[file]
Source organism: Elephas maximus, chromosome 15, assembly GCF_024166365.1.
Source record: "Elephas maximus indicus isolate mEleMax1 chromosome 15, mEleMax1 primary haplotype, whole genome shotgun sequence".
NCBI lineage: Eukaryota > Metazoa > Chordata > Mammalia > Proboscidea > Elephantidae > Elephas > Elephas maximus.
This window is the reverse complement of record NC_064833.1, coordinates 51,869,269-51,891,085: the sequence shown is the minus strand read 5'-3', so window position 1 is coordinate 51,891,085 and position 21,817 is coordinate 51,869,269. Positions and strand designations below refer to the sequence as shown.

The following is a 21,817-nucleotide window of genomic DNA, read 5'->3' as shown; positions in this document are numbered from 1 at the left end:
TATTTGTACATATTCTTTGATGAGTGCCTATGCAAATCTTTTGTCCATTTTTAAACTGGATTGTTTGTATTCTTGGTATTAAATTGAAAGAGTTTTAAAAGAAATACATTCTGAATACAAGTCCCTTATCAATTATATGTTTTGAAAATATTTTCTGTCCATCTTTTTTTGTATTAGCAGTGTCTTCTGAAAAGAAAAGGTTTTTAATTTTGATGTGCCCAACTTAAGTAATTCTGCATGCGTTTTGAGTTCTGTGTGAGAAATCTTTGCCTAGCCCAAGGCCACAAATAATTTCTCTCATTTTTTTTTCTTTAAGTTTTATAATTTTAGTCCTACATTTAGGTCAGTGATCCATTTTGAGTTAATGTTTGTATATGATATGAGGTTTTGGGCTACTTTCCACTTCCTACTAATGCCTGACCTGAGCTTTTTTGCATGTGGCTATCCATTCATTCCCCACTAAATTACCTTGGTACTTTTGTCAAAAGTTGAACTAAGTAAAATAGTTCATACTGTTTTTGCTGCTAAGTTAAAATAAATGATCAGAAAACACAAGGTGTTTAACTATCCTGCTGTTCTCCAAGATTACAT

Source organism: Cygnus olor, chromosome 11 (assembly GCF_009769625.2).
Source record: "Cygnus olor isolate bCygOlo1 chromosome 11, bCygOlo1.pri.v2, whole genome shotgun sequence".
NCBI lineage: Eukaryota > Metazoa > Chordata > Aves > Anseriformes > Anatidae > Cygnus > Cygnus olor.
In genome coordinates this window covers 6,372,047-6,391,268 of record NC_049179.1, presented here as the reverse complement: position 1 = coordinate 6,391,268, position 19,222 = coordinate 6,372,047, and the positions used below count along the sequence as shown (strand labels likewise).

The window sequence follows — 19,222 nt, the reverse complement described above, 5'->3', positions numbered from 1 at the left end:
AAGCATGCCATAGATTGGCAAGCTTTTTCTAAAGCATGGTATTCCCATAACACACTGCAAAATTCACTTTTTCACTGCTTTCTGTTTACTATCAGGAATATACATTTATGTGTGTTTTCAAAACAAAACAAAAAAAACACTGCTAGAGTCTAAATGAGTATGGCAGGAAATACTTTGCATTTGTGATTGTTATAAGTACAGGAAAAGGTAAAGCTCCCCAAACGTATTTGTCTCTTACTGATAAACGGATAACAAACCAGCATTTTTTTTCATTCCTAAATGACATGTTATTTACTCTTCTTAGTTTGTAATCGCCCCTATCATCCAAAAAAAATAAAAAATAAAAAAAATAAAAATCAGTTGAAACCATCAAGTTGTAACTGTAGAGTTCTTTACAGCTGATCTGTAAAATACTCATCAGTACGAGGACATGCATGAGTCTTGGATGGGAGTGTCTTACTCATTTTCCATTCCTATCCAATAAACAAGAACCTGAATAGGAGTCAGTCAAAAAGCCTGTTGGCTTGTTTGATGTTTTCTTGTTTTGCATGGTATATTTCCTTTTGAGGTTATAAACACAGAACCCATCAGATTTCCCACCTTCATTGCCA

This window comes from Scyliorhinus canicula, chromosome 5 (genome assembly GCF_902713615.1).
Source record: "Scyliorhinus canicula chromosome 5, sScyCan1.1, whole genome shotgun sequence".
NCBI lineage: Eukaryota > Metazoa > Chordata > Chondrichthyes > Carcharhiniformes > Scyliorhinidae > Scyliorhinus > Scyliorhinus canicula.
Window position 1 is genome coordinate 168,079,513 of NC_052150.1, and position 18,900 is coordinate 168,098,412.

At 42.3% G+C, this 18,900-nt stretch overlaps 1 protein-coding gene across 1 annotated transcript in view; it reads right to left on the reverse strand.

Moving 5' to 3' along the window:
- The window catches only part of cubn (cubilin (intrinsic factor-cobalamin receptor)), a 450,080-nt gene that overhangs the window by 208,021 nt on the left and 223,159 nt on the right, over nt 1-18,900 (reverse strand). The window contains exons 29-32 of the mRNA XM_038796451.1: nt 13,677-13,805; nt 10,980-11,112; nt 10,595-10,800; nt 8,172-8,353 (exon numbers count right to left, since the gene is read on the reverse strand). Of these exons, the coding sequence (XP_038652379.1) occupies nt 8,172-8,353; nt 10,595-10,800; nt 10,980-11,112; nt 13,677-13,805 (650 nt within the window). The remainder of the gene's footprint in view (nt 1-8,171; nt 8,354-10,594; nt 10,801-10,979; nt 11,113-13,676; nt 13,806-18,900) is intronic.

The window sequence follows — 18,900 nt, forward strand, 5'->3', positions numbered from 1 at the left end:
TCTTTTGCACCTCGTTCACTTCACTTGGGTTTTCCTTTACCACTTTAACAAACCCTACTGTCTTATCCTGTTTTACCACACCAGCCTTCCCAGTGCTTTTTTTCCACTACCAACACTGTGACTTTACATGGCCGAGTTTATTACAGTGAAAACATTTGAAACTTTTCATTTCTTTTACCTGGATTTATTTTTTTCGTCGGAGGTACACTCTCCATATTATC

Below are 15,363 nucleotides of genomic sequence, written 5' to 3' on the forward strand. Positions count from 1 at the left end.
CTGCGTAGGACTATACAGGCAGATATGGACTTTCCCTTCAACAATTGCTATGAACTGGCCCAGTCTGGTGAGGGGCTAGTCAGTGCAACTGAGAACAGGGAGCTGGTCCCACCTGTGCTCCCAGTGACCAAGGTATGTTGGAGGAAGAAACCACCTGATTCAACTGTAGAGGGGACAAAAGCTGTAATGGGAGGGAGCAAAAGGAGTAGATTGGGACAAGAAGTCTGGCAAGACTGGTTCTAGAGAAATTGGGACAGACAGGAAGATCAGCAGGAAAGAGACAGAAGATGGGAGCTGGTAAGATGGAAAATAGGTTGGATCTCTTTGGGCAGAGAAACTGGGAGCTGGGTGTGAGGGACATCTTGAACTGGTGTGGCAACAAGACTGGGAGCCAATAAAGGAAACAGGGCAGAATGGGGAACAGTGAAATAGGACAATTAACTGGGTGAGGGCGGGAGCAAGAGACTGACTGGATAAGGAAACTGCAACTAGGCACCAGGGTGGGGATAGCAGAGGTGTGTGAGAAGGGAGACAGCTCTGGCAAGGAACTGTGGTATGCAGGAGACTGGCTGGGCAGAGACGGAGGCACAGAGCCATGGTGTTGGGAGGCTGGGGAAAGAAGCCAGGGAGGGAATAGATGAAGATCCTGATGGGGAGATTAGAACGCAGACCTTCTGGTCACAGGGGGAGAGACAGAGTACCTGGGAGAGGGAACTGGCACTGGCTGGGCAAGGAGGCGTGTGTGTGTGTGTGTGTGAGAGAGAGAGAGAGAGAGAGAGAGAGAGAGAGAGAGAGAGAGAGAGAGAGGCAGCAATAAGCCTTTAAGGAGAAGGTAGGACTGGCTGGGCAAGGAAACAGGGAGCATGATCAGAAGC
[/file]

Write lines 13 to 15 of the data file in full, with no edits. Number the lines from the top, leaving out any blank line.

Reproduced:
This window comes from Scyliorhinus canicula, chromosome 5 (genome assembly GCF_902713615.1).
Source record: "Scyliorhinus canicula chromosome 5, sScyCan1.1, whole genome shotgun sequence".
NCBI lineage: Eukaryota > Metazoa > Chordata > Chondrichthyes > Carcharhiniformes > Scyliorhinidae > Scyliorhinus > Scyliorhinus canicula.